In the last part of this series, I suggested that we can actually enjoy marketing when we’re able to tap into our natural compassion and concern for others. As I said, I think this often requires us to let go of the ways we protect ourselves from getting hurt when we interact with another person.

For example, if we’re at a networking event, and we’re worried that others won’t take seriously what we have to offer, maybe we’ll loudly brag about our products and services, not letting anyone get a word in edgewise. However, this tends to get us exactly what we don’t want — people we interact with feel annoyed and don’t want to buy from us.

It would be nice if we could simply drop all these self-protection strategies and “get real.” Unfortunately, it isn’t usually that easy. Many of us developed these strategies a long time ago, and have been relying on them for a long time to get through life. Thus, they’ve become unconscious and habitual — we no longer even notice we’re using them.

How do we get conscious of the ways we’re sabotaging ourselves? In this post, I want to offer an exercise I’ve found very helpful in creating this kind of awareness. It’s simple, but it can be surprisingly intense and revealing.

You’ll need a partner to do this exercise. Stand across from each other and make eye contact, remaining silent for a few minutes. As you face the other person, silently ask yourself a few questions:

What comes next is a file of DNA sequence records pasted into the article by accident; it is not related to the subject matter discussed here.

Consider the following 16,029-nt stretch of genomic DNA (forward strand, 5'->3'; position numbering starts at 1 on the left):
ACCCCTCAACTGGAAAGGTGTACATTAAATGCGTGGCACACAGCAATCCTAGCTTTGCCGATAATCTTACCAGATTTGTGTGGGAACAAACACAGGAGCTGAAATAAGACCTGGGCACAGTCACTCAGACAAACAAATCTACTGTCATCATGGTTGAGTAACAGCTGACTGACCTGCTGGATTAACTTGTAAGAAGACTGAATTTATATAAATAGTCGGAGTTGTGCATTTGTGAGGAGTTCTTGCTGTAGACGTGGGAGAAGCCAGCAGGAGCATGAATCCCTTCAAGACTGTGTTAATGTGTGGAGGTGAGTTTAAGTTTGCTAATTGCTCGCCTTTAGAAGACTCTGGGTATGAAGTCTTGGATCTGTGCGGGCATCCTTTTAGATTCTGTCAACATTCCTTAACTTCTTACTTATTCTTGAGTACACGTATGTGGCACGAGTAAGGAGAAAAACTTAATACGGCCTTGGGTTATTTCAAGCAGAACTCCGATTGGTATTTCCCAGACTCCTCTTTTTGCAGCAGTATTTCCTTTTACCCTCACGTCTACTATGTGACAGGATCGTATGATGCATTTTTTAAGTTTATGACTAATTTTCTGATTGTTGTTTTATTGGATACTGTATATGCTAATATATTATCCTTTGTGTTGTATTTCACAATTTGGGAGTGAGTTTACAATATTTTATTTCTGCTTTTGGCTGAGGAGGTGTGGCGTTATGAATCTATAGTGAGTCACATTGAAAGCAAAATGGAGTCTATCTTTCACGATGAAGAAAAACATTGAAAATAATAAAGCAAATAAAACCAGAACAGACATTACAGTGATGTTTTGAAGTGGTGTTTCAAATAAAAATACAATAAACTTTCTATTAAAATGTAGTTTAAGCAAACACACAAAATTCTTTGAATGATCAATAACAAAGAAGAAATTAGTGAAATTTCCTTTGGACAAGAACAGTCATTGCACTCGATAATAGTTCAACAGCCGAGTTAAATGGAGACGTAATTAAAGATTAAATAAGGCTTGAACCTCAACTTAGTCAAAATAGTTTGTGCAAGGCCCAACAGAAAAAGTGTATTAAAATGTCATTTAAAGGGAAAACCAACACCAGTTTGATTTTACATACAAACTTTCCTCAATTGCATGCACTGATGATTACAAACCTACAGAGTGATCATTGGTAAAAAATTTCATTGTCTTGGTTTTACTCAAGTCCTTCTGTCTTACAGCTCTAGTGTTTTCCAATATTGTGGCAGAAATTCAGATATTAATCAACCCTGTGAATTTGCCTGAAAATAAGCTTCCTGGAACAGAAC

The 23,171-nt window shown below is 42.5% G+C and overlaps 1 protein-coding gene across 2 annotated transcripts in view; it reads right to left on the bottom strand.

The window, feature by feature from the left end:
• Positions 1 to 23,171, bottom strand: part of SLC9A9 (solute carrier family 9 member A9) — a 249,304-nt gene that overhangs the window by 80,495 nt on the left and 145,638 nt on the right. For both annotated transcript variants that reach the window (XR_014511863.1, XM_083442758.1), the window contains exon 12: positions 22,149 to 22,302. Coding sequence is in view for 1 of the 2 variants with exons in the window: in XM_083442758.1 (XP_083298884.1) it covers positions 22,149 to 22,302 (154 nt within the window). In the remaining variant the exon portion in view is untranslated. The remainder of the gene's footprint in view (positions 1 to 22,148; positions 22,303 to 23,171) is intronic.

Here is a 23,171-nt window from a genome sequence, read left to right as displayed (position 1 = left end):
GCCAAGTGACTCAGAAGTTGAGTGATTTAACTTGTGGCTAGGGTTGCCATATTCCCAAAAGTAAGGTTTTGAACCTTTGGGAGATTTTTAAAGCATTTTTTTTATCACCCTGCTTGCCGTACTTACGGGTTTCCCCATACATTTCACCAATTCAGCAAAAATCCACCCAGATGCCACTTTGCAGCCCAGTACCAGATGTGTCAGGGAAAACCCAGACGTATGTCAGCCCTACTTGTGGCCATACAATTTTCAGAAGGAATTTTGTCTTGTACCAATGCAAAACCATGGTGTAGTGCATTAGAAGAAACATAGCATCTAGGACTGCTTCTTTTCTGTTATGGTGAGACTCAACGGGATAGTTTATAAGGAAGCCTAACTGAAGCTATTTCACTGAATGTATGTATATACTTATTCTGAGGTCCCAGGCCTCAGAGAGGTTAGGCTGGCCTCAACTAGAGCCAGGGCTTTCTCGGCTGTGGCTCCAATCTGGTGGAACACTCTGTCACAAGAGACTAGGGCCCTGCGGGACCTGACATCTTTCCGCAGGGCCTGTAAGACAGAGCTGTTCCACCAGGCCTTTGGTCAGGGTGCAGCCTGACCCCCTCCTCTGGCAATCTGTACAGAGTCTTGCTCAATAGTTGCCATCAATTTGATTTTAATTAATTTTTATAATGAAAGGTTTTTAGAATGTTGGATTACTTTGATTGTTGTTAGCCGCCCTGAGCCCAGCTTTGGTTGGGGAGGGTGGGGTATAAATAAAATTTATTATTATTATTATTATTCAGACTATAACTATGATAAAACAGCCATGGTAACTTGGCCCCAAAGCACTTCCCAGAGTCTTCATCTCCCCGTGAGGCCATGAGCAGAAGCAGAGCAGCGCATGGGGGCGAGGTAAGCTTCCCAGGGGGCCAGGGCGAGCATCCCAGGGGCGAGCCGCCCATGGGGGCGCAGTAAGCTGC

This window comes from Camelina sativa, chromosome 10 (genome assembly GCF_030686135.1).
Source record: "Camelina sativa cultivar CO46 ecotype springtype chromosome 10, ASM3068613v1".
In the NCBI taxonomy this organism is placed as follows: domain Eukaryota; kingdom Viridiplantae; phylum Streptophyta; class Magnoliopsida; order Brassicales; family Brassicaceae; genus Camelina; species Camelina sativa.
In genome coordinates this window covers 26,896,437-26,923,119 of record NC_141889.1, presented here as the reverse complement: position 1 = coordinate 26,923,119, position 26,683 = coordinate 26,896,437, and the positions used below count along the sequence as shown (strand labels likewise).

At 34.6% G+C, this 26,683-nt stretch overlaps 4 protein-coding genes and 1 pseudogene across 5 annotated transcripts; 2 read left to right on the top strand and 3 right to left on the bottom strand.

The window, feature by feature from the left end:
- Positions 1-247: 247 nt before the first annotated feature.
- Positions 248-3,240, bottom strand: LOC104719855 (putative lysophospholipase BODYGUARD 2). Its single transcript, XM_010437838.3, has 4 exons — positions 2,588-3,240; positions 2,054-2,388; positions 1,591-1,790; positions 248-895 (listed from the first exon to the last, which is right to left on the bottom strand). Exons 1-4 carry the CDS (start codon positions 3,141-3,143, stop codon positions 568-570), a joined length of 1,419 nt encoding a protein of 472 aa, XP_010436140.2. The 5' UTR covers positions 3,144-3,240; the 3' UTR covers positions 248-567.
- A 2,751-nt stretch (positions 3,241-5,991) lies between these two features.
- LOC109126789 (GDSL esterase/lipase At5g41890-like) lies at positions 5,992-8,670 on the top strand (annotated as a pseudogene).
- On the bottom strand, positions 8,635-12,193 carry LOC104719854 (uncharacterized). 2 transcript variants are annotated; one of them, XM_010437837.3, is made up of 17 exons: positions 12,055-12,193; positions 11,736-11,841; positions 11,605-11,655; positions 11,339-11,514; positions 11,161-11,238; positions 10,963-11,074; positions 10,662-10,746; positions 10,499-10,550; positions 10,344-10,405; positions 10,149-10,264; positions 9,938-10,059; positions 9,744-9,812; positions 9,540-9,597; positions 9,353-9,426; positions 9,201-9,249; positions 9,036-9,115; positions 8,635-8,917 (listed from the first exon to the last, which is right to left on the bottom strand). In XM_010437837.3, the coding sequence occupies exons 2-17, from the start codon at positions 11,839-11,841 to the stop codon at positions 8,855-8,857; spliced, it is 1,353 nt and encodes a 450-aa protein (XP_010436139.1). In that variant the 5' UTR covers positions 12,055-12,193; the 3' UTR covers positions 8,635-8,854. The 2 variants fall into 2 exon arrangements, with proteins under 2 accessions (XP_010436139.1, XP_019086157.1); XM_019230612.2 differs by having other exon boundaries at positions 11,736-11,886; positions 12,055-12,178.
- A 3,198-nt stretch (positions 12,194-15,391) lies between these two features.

1. Where am I tense? Bring your awareness into your body, and notice any tight places. For example, maybe your shoulders are tensing up, as if you’re about to be attacked and you’re preparing to defend yourself. Perhaps you find your lips curling into a strained grin, as if you need to please the other person or convince them everything’s okay.

2. What am I afraid they’ll do? Are you worried that the other person will do something hurtful? Maybe, for instance, they’ll turn their back and ignore you? Yell at you and accuse you of screwing up? Deceive you and take advantage of you in some way?

3. How do I want them to see me? What do you want the other person to think about you? For example, perhaps you want them to think you’re totally calm about doing this exercise? That you’re “nice” and not dangerous to them? That you’re tough and you can protect yourself if need be?

4. What do I want them to do? Is there something you want (or maybe even need) from them right now? Do you want them to smile at you? Or maybe you just want them to go away and leave you alone?

Now, consider the possibility that you’re bringing exactly the same attitudes and desires into every interaction. If you’re feeling afraid of the other person, for example, you’re probably feeling afraid of a lot of people you deal with in your daily life.

As you might imagine, this exercise is often uncomfortable. If you don’t like “awkward silences” in conversations, you sure won’t enjoy this! However, the awareness it can create is invaluable. Often, just realizing the ways you’re tensing up, protecting yourself from the other person, trying to convince them of something, and so on is enough to help you let go of those strategies.

As Fritz Perls, the creator of Gestalt therapy, put it, awareness by itself is transformative.

Author's Bio: 

Chris Edgar is the author of Inner Productivity: A Mindful Path to Efficiency and Enjoyment in Your Work, which uses insights from mindfulness practice and psychology to help readers develop focus and motivation in what they do. You can find out more about the book and Chris’s work at